As a producer, do you think you usually make efficient use of a veterinarian’s time on your operation? Of 1,404 producers responding to an email survey in August, 46.6% said always, 50.6% said usually, and 1.7% said seldom. Interestingly, when veterinarians were asked whether their clients made the most efficient use of a veterinarian’s time during an on-farm call, only 2.4% of 83 responding DVMs said always, while 89.2% said usually, and 8.4% said seldom .
Bill Broadie is the founder of the All-American Beef Battalion (steaksfortroops.com), a non-profit organization dedicated to thanking the nation’s military by providing a steak dinner to every U.S. soldier. More than 130,000 steaks have been served to deploying and returning U.S. soldiers thus far. He is being honored as the 2012 Trailblazer Award winner.
Specifics are still preliminary but Gary Mickelson, Tyson Foods director of media relations, says the FarmCheck™ program of on-farm audits concernd the areas of human-animal interaction; access to food and water; general animal well-being; proper worker training; proper animal handling practices; routine self-auditing and monitoring of facility and animal caretakers by the producer; and records of activities and actions.
Following the conclusion of the two major political party conventions in early September, BEEF magazine ran a weeklong online poll on beef
magazine.com. We asked readers to weigh in on which ticket would win in November. Of more than 500 responses, 72% said Romney/Ryan, while 20% said Obama/Biden, and 8% didn’t know.
A tough drought is forcing many U.S. beef producers to scramble this fall to find alternative sources of winter beef cattle feed, as hay has become rare and/or prohibitively expensive. One potential source is cornstalk grazing, which researchers say can save over $1/day/cow compared to feeding expensive hay.
U.S. livestock producers were shocked earlier this year when the United Egg Producers snuggled up with the Humane Society of the U.S. (HSUS) to lobby Congress for layer legislation. But that was nothing compared to the August thunderbolt when the Organization for Competitive Markets (OCM) slipped under the covers with HSUS.
The latest USDA Crop Progress report (week ending Aug. 12) shows 59% of U.S. pasture and range in the 48 states to be in Poor or Very Poor condition. That total percentage remains steady from last week, but considerably worse than last year’s 39% figure.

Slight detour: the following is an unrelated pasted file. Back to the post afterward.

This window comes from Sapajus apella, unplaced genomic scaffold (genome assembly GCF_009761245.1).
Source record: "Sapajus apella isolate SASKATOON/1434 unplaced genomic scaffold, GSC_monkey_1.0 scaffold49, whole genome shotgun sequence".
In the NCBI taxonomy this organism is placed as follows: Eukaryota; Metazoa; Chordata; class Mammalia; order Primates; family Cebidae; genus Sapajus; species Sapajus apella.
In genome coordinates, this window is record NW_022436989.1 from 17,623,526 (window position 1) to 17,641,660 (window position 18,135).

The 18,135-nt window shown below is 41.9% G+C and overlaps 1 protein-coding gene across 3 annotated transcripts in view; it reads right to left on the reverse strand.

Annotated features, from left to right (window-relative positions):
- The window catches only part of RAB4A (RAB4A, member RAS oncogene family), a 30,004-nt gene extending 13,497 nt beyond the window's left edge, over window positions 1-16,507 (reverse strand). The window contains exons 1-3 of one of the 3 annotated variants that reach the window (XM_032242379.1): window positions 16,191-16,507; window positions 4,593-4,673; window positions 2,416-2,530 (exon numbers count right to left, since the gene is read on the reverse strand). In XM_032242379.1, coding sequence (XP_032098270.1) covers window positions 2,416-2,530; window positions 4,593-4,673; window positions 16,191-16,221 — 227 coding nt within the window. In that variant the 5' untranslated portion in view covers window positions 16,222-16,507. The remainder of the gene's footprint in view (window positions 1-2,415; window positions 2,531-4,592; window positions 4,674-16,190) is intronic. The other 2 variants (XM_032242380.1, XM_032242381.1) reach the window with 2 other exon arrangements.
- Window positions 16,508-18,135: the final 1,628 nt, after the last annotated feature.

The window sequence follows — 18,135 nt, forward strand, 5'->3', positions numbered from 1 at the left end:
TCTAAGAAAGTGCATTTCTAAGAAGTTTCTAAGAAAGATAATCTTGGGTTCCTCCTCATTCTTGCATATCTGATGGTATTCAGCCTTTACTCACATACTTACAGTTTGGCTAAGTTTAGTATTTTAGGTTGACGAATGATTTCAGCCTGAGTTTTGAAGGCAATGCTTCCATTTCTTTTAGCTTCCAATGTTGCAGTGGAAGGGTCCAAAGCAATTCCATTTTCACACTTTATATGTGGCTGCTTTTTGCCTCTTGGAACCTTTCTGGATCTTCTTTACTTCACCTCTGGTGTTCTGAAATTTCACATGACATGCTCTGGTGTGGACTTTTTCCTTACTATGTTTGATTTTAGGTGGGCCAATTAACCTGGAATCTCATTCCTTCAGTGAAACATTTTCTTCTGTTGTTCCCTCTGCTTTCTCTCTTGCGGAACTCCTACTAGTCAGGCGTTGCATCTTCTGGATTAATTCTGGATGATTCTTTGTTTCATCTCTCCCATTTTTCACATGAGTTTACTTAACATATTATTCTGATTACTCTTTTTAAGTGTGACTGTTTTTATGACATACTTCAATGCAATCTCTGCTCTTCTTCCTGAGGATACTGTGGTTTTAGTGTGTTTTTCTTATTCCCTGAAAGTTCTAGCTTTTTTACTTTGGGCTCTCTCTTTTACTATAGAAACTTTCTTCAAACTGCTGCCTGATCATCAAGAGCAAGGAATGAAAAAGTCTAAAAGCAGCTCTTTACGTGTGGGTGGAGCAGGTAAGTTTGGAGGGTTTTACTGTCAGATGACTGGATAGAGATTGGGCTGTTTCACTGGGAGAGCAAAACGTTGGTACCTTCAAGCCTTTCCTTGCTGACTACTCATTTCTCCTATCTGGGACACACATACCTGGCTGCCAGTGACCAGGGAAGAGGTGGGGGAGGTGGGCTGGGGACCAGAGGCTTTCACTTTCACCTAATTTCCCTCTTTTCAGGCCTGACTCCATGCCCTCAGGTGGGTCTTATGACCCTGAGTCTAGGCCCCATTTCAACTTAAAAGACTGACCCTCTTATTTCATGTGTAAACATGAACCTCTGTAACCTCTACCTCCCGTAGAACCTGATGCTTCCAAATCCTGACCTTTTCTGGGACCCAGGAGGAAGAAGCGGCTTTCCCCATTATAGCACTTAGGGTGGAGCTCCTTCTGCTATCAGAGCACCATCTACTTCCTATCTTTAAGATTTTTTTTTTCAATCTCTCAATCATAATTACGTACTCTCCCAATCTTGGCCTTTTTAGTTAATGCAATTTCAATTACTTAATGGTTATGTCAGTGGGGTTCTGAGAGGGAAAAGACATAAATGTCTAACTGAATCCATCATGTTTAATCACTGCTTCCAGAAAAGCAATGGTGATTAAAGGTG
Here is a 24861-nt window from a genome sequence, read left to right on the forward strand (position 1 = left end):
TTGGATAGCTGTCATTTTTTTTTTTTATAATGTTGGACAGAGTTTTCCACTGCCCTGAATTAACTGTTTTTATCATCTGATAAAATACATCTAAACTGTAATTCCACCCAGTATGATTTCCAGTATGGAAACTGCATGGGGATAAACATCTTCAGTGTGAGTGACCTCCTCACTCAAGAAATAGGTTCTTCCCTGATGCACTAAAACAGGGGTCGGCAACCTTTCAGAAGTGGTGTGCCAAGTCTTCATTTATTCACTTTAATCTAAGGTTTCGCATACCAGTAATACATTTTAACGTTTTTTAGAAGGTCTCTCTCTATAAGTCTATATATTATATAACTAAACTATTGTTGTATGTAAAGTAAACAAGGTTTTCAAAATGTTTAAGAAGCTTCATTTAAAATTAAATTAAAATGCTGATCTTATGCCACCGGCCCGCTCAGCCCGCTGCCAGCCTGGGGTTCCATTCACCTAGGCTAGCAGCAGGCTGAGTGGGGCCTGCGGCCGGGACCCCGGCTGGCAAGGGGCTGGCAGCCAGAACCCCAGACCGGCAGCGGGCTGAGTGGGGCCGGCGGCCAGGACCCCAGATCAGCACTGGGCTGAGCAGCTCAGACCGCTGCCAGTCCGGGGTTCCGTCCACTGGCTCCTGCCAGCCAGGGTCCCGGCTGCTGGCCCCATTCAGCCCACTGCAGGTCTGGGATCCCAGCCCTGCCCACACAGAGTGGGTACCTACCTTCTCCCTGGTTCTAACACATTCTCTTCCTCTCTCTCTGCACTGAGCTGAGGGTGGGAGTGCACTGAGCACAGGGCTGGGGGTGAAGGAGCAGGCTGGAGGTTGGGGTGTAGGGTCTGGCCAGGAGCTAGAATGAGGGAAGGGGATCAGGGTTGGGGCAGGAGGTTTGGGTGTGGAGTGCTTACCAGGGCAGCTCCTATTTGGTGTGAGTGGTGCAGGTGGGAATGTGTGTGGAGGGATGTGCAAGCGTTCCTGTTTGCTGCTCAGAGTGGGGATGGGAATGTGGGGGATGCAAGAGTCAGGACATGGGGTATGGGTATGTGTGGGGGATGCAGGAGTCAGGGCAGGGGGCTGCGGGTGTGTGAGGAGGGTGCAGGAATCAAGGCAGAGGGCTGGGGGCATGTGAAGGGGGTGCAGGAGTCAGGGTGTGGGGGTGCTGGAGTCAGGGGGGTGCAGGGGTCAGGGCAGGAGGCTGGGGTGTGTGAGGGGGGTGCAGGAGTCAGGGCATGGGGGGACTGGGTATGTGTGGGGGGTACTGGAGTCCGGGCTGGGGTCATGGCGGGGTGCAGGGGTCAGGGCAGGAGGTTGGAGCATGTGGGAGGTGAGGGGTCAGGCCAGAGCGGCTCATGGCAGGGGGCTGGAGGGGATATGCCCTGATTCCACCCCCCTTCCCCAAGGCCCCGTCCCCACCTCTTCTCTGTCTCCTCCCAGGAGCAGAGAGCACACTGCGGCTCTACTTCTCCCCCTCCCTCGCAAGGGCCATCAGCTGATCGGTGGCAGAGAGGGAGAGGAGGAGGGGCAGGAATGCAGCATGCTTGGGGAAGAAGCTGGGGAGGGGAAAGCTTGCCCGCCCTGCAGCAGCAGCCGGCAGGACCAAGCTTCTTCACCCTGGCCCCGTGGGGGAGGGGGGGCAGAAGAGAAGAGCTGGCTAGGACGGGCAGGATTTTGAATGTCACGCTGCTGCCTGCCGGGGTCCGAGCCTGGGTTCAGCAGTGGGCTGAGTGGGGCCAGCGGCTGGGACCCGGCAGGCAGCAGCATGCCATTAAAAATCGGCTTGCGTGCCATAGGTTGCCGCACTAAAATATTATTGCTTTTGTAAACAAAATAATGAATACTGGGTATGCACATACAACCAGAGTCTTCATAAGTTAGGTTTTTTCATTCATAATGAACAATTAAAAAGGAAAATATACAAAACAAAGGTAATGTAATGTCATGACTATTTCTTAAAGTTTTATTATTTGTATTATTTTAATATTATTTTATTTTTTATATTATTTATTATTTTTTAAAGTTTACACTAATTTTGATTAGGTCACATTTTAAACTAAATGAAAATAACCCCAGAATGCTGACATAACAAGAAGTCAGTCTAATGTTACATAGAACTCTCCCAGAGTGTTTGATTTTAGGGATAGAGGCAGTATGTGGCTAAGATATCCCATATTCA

Citing lack of progress on a succession of legislative and regulatory fronts, the Organization for Competitive Markets (OCM) is now looking to the courts. During the group's annual meeting last week, Fred Stokes, OCM president and director, announced that OCM and the Humane Society of the U.S. (HSUS) were joining forces to seek an injunction against USDA’s Agricultural Marketing Service, Cattlemen’s Beef Board and the Beef Promotion Operating Committee.
USDA's latest Crop Progress report (July 30) shows U.S. pasture and range conditions continuing to fall in quality. For the week ending July 29, 29% of pasture and rangeland in 48 states was categorized as Very Poor, while 28% was Poor, 26% was Fair, 15% was Good and 2% was in Excellent condition. Last week's Crop Progress report cited 26% as Very Poor, 29% as Poor, 27% as Fair, 16% as Good and 2% as Excellent.
New research presented last month by Washington State University’s Jude Capper provides an eye-opening perspective on how modern technology in beef production not only feeds the world more efficiently but boosts the environment.
Too much work, too little time, not enough help – that’s the workaday life on a U.S. cattle operation. With no shortage of tasks that require pushing, pulling, lifting and digging, utility tractors are indispensible workhorses. Here’s a rundown of some of the units available for 2012.
Government estimates on U.S. pasture and range conditions for the week ending July 22 indicate a slight deterioration compared to the prior week. Overall, in 48 states for the week ending July 22, USDA’s National Ag Statistics Service (NAAS) reports that 26% of U.S. pasture and rangeland was graded as Very Poor, while 29% were regarded as Poor, and 27% as Fair. Pasture and rangeland categorized as Good and Excellent were 16% and 2%, respectively.
Lean finely textured beef (LFTB) is too valuable to the U.S. consumer to be lost to the industry and will recover its position in the human food chain gradually over the next 2-3 years. That’s the estimation of researchers at Rabobank’s Food & Agribusiness Research and Advisory (FAR) group, a global team of more than 80 analysts who monitor and evaluate global market events that affect agriculture worldwide.
The latest USDA report on pasture and range conditions reveals continued deterioration of America’s grazing lands. Overall, in 48 states for the week ending July 8, USDA’s National Ag Statistics Service reports that 21% of states reported conditions as Very Poor, while 29% were regarded as Poor, and 29% as Fair. States categorized as Good and Excellent were 18% and 3%, respectively.
Last week, 17% of acreage was categorized as Very Poor, 26% as Poor, 32% as Fair, 22% as Good, and 3% as Excellent.